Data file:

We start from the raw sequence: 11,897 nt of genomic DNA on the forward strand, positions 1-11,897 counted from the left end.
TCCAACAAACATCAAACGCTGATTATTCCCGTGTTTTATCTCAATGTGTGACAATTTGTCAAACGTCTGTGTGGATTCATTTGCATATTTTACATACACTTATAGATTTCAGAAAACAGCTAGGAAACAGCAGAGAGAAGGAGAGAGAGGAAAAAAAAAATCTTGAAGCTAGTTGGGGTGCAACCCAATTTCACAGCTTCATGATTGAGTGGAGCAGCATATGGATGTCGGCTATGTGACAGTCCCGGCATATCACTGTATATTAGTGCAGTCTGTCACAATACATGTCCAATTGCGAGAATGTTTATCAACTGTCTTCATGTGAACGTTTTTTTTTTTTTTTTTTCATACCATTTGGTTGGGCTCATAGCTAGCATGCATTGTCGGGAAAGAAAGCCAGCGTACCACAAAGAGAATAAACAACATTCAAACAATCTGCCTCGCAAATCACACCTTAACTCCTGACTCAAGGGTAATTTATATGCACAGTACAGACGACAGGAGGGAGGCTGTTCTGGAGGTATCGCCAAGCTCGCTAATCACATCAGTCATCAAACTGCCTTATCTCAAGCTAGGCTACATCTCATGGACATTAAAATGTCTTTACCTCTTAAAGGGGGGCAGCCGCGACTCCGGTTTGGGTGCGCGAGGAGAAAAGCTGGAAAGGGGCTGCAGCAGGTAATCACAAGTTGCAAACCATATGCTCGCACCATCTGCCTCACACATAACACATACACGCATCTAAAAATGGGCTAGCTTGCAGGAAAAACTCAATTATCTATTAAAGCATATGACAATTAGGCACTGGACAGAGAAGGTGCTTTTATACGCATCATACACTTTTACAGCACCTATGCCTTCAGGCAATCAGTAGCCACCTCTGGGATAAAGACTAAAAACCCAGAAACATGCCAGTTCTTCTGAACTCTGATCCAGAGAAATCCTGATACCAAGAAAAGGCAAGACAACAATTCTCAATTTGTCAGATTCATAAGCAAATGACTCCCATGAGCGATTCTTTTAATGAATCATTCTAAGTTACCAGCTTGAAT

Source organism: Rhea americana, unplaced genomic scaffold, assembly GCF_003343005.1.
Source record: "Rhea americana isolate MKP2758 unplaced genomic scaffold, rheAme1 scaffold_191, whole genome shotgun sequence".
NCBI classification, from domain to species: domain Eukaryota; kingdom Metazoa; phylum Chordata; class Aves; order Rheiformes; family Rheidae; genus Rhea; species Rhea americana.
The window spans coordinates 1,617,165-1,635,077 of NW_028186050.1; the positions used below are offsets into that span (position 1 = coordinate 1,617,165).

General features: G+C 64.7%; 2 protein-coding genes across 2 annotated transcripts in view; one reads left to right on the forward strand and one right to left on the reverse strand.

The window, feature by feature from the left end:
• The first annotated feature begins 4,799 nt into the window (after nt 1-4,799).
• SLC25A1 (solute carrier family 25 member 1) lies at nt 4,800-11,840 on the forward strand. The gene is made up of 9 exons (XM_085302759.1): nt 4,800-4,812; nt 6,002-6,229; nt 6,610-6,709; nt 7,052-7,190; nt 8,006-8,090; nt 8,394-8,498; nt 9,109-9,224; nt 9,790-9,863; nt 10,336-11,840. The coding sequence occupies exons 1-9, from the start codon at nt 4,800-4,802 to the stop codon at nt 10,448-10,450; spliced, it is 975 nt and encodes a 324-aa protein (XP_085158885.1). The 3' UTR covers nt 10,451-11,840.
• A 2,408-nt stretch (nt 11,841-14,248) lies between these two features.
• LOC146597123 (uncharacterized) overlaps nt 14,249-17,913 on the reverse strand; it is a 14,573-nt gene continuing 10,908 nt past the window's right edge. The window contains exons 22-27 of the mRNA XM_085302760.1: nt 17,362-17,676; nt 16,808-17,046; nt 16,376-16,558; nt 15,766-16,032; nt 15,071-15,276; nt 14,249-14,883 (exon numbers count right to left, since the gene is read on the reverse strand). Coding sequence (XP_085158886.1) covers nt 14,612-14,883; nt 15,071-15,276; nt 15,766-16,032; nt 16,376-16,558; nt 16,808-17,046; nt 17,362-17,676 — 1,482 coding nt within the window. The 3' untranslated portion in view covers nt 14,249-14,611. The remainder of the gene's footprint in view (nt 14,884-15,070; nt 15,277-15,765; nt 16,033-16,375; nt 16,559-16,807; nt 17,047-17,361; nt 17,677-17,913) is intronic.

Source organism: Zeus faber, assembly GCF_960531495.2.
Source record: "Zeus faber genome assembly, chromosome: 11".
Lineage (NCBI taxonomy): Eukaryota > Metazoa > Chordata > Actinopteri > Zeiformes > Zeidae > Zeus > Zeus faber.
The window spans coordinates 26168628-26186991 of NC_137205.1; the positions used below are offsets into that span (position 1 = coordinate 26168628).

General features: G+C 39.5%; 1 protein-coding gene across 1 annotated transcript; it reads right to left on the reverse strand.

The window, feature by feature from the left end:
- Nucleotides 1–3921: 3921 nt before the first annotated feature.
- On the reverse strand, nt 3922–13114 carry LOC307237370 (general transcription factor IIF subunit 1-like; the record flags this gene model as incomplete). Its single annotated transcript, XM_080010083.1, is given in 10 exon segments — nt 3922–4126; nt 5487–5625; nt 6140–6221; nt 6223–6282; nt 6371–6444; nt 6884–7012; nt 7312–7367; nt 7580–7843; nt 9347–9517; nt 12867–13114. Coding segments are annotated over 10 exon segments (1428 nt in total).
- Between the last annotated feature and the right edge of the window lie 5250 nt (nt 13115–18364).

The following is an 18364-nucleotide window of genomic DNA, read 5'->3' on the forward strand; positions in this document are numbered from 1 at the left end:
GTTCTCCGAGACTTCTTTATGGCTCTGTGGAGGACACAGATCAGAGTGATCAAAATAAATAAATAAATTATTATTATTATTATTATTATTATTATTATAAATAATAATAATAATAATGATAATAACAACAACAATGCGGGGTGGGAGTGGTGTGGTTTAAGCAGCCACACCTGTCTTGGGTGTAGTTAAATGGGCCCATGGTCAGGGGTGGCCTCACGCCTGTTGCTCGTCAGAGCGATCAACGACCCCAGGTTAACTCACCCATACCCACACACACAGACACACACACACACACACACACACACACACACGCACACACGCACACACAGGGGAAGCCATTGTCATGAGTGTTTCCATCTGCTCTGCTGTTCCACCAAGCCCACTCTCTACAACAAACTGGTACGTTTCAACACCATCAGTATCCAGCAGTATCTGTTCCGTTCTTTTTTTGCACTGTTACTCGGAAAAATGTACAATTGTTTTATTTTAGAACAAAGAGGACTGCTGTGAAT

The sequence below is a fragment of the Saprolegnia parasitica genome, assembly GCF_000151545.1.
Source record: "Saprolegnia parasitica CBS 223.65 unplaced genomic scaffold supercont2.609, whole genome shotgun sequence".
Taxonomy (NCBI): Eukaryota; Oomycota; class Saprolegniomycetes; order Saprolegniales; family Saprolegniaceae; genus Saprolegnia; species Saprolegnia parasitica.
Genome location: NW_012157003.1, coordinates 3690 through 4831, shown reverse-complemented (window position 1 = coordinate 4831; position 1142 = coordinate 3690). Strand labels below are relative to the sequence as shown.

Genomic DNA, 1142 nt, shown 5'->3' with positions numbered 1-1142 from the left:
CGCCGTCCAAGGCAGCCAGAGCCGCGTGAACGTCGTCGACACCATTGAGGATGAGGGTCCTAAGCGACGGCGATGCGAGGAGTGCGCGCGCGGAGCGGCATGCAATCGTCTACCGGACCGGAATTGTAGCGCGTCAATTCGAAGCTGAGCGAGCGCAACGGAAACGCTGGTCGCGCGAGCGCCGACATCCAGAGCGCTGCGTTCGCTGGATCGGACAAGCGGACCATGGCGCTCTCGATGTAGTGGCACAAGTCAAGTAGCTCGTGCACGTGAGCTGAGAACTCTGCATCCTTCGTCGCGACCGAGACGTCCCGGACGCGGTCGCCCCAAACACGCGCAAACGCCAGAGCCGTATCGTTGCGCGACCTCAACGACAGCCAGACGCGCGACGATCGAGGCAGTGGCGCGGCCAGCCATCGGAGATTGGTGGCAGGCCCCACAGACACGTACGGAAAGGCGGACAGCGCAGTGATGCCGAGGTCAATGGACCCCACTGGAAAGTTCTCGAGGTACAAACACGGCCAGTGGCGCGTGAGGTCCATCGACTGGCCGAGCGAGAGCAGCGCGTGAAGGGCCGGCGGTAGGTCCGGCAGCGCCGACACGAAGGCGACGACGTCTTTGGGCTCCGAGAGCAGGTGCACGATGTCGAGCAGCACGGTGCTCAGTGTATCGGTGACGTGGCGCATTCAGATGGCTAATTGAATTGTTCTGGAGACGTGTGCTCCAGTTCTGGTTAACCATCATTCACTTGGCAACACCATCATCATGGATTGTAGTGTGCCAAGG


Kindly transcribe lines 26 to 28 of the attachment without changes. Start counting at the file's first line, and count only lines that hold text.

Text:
Taxonomy (NCBI): Eukaryota; Oomycota; class Saprolegniomycetes; order Saprolegniales; family Saprolegniaceae; genus Saprolegnia; species Saprolegnia parasitica.
Genome location: NW_012157003.1, coordinates 3690 through 4831, shown reverse-complemented (window position 1 = coordinate 4831; position 1142 = coordinate 3690). Strand labels below are relative to the sequence as shown.

Genomic DNA, 1142 nt, shown 5'->3' with positions numbered 1-1142 from the left: